Hypothesizing And Testing Causal Relationships In Correlated Time-series Observations | 12080
Journal of Earth Science & Climatic Change
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Traces of past earth system states are preserved in an array of biogeochemical archives. Extracting information from these
archives produces valuable data that reveal time progression of environmental conditions. Covarying measurements entice
cause-effect explanations, but establishing causal relationships from observational studies requires a rigorous epistemology.
Correlation is necessary for hypothesizing a causal relationship, but insufficient for forming conclusions. Common-cause
explanations, such as independent orbital forcing of correlated measurements, must be rejected based on characteristics of the
data. Determining amplitude and phase response over a range of frequencies provides a test of cause-effect scenarios: measured
cause must precede proportionate effect in a manner consistent with direct forcing theory. Amplitude and phase persistence
(coherence) through time provides a method for quantifying probabilistic confidence in a cause-effect conclusion. In this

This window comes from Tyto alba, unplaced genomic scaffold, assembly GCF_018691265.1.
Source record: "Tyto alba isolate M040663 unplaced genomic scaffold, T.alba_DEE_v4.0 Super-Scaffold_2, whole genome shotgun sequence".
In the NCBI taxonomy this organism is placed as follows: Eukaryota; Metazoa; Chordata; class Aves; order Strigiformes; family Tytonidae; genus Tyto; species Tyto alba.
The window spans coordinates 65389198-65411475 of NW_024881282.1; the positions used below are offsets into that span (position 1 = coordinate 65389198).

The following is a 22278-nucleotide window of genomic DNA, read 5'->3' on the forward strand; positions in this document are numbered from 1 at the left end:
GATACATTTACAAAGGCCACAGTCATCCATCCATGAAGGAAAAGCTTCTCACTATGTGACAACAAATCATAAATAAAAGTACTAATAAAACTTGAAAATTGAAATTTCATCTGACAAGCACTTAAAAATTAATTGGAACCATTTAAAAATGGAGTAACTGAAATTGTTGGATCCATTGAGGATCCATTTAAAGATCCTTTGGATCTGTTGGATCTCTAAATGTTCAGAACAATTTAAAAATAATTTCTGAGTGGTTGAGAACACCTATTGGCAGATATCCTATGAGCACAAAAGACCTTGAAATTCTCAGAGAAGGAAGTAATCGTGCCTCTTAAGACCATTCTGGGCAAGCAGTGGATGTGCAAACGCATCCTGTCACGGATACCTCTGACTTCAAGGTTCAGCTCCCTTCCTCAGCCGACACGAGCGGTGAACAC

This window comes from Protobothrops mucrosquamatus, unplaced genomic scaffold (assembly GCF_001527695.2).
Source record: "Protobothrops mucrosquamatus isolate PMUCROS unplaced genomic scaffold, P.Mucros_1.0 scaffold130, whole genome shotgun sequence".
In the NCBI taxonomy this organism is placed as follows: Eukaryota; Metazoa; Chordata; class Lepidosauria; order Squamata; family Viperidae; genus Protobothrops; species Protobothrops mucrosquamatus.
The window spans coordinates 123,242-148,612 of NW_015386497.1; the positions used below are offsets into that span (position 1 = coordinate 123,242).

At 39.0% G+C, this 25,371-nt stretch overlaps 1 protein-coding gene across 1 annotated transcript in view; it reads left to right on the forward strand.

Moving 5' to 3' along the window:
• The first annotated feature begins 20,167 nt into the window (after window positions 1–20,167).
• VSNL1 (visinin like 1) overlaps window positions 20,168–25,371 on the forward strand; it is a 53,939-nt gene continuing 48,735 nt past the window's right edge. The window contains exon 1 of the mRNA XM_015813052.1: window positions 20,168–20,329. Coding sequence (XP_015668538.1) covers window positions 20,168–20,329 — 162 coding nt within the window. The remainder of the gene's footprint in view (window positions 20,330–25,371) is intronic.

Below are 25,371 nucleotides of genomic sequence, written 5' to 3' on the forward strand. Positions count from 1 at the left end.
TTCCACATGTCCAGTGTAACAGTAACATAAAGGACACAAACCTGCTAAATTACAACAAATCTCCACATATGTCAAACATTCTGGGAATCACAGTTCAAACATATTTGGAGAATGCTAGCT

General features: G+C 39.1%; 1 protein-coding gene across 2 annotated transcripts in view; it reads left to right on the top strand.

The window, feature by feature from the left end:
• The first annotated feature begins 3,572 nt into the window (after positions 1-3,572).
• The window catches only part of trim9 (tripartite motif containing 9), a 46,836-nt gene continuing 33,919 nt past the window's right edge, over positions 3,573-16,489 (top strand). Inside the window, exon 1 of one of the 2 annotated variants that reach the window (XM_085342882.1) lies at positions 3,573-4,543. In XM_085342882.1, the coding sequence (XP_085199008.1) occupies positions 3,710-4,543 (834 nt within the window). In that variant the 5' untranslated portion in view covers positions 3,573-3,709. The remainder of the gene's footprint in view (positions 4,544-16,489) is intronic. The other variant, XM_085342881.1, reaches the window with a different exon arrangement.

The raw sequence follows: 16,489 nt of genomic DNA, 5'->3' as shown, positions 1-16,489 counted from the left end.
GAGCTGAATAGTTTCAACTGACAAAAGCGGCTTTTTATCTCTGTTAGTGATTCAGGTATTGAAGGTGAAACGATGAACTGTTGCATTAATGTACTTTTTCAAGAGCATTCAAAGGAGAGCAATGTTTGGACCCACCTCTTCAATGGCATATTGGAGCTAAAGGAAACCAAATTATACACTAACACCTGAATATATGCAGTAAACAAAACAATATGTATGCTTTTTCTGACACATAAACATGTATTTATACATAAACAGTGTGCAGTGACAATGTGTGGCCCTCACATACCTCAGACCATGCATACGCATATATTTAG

presentation, methods are described, and then applied to ice core proxies for air temperature and atmospheric carbon dioxide
Gary B. Hughes is currently Assistant Professor in the Statistics Department at California Polytechnic State University in San Luis Obispo, CA. He
has worked in the infrared imaging industry since 1990, performing various functions in mechanical, software, manufacturing, reliability and systems
engineering. Since 1993, he has also taught and performed research at several academic institutions, including Cal Poly San Luis Obispo, UC Santa
Barbara and Cal State Channel Islands. He completed a Ph.D. in Earth & Environmental Science at the University of Pennsylvania; a M.A. in Applied
Mathematics at UC Santa Barbara; and a B.A. in Mathematics at Northwestern University.
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